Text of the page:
President Meron discusses Mechanism as a new model of international justice
The President of the Mechanism for International Criminal Tribunals (“Mechanism”), Judge Theodor Meron, yesterday took part in a panel discussion entitled “A Conversation on New Models of Tribunals”, at The Hague Institute for Global Justice. Dr. Abi Williams, President of The Hague Institute, led the conversation between President Meron, the Registrar of the Kosovo Specialist Chambers, Dr. Fidelma Donlon; the Chair of International Criminal Law and Global Justice, and Programme Director of the Grotius Centre for International Legal Studies, Leiden University, Professor Dr. Carsten Stahn.
The event offered a unique opportunity for over 150 representatives of the international community in The Hague to discuss specific aspects of these two institutions, how they differ from other international courts and tribunals, as well as their possible contributions to future accountability efforts.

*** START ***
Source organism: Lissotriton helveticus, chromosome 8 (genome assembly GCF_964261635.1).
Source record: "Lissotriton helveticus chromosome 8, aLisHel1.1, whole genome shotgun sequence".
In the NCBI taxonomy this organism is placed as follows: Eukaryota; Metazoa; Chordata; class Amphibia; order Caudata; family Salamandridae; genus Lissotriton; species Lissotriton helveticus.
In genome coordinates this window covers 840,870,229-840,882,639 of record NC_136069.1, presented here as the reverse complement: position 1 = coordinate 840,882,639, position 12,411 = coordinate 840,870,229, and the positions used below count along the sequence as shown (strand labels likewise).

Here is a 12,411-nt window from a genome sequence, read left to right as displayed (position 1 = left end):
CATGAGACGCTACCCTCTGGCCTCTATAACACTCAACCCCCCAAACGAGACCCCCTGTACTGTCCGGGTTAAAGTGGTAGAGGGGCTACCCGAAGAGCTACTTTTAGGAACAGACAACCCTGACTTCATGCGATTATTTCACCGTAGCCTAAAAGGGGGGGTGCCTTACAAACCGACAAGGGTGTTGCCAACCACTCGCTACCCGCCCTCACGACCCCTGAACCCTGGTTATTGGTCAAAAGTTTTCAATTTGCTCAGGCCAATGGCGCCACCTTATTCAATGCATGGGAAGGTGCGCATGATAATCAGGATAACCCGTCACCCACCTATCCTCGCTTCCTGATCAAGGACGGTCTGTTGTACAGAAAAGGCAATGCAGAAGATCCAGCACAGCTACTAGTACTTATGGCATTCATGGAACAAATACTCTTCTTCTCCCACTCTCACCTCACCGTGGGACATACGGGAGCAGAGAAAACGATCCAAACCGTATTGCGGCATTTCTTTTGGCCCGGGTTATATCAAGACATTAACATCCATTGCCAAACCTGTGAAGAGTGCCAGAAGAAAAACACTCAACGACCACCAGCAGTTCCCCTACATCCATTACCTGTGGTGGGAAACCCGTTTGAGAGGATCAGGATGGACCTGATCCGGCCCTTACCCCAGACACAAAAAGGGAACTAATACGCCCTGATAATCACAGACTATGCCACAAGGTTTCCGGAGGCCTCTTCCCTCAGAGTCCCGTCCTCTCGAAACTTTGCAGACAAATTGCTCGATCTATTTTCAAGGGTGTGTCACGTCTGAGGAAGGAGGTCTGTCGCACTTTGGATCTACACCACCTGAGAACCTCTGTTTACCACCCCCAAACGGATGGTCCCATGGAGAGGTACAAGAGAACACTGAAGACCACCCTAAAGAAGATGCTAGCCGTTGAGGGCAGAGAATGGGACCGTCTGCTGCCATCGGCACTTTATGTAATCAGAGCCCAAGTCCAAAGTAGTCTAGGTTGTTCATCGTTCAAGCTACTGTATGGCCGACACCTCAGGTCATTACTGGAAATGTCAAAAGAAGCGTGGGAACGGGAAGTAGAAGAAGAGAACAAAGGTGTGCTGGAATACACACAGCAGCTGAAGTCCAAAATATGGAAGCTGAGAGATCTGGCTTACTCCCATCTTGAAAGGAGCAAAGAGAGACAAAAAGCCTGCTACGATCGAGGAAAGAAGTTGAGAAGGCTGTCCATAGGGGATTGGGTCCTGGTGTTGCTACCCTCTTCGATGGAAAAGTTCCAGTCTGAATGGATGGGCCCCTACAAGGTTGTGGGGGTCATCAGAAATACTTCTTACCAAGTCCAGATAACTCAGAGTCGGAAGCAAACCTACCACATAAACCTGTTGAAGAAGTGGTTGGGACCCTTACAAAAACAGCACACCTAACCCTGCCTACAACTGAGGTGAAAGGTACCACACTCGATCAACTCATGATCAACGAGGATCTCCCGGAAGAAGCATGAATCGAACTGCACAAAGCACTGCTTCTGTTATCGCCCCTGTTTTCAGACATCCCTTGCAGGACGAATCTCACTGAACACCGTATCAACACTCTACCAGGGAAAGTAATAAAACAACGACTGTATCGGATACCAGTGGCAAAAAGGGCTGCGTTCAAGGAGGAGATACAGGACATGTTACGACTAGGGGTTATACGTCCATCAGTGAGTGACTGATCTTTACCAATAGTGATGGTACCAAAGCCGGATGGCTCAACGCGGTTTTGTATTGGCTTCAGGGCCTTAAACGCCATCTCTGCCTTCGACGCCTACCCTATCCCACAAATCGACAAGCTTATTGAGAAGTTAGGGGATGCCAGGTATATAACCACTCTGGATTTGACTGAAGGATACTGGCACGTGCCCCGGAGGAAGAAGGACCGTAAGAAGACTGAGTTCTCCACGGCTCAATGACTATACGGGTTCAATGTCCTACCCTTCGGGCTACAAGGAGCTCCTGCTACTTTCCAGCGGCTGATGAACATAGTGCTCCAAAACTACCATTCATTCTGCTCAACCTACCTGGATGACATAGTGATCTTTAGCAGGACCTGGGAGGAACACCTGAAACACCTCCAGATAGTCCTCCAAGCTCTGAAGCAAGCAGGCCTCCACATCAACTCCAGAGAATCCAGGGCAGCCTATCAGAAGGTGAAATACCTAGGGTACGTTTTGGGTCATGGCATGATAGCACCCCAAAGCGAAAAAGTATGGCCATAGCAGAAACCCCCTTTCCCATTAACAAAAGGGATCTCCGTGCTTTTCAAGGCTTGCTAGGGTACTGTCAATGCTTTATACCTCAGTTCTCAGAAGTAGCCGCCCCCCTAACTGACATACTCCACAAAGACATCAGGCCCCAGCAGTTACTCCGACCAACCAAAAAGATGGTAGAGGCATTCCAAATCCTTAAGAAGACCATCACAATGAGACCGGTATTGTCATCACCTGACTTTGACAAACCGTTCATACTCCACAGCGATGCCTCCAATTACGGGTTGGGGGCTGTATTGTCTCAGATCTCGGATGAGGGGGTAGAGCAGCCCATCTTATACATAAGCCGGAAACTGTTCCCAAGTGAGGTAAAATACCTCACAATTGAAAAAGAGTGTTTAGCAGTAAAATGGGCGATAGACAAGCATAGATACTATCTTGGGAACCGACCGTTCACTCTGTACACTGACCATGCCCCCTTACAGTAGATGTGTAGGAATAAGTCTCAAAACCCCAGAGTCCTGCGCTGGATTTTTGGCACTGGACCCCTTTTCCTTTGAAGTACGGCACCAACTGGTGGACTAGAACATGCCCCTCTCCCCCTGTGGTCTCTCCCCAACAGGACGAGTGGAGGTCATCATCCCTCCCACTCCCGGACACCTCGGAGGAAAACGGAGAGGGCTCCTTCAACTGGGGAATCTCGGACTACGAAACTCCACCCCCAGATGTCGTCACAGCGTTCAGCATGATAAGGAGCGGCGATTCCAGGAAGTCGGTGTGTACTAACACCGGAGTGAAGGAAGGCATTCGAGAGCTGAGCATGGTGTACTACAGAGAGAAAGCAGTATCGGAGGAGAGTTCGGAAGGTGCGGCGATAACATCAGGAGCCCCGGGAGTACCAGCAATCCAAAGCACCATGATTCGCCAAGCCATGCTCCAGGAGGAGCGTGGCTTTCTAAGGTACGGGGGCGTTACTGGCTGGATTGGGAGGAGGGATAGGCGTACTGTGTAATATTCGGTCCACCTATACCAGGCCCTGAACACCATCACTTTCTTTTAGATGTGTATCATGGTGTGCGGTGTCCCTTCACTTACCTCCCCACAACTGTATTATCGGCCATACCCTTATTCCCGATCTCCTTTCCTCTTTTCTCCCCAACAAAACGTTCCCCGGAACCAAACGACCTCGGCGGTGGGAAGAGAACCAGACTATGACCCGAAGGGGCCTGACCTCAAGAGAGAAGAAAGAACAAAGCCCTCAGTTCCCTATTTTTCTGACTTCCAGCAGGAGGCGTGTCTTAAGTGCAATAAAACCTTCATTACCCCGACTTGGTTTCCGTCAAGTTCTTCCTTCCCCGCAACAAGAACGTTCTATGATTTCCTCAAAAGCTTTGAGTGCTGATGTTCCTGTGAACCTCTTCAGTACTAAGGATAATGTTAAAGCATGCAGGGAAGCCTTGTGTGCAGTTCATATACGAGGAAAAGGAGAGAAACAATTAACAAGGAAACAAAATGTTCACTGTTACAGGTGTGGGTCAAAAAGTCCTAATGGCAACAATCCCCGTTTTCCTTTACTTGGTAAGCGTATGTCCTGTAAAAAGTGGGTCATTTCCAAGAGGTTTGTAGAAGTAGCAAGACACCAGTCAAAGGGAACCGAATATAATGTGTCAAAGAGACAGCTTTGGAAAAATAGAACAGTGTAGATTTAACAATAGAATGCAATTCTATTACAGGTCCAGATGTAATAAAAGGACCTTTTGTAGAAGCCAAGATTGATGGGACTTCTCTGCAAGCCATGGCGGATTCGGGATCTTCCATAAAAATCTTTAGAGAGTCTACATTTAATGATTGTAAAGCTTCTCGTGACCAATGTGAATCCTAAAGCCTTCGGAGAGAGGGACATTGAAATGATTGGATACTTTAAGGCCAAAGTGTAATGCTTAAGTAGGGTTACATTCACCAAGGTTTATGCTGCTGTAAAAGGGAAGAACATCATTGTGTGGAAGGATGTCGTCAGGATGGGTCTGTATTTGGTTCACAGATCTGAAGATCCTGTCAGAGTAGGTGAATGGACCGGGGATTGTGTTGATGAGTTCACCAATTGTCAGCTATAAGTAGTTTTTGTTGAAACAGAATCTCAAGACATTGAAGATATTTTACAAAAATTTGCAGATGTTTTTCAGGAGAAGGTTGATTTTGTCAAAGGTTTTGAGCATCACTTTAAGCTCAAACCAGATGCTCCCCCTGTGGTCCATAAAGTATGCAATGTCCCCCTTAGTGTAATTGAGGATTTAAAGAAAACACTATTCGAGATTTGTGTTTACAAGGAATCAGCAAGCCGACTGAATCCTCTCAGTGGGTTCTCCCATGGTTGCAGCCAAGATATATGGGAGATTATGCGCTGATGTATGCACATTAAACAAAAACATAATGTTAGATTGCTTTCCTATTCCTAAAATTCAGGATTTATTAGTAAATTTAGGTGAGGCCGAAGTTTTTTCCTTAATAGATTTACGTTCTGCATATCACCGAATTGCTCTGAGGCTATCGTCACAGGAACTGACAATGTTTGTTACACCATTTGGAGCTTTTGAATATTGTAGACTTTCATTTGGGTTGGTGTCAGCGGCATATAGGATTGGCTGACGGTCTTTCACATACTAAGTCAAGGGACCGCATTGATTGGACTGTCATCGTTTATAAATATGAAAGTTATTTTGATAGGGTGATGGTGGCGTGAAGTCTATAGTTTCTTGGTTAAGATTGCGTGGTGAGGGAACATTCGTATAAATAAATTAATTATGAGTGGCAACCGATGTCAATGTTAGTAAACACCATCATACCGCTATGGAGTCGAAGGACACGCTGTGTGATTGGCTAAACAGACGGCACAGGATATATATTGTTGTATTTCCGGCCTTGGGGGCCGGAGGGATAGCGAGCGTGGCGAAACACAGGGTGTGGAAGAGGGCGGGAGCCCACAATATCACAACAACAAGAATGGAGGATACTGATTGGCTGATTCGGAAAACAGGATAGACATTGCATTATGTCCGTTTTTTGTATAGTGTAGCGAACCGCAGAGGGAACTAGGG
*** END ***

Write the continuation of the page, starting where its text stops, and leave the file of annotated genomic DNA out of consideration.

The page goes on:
In his remarks, President Meron reflected on several of the distinctive features of the Mechanism, compared to the International Criminal Tribunal for Rwanda and the International Criminal Tribunal for the former Yugoslavia, emphasizing that an important unique aspect of the Mechanism is its “overarching and explicit obligation to be lean and efficient” as mandated by the Security Council.
To showcase how the Mechanism is operating in a small, temporary and efficient manner, President Meron touched upon some of the novel features in Chambers. These include, for example, the Mechanism’s reliance on a roster of Judges who carry out their functions for the Mechanism only when necessary; allowing for Judges to operate and undertake judicial work remotely, unless they are called to the seat of one of the two branches of the Mechanism; and the remuneration of Judges only for those days on which they exercise their functions. President Meron noted that these and other measures will achieve “a significant reduction in judicial expenses as compared with the two Tribunals” and enable the Mechanism to “stand as a new model of international court: one that is leaner and more efficient, while continuing to meet the highest international standards of due process”.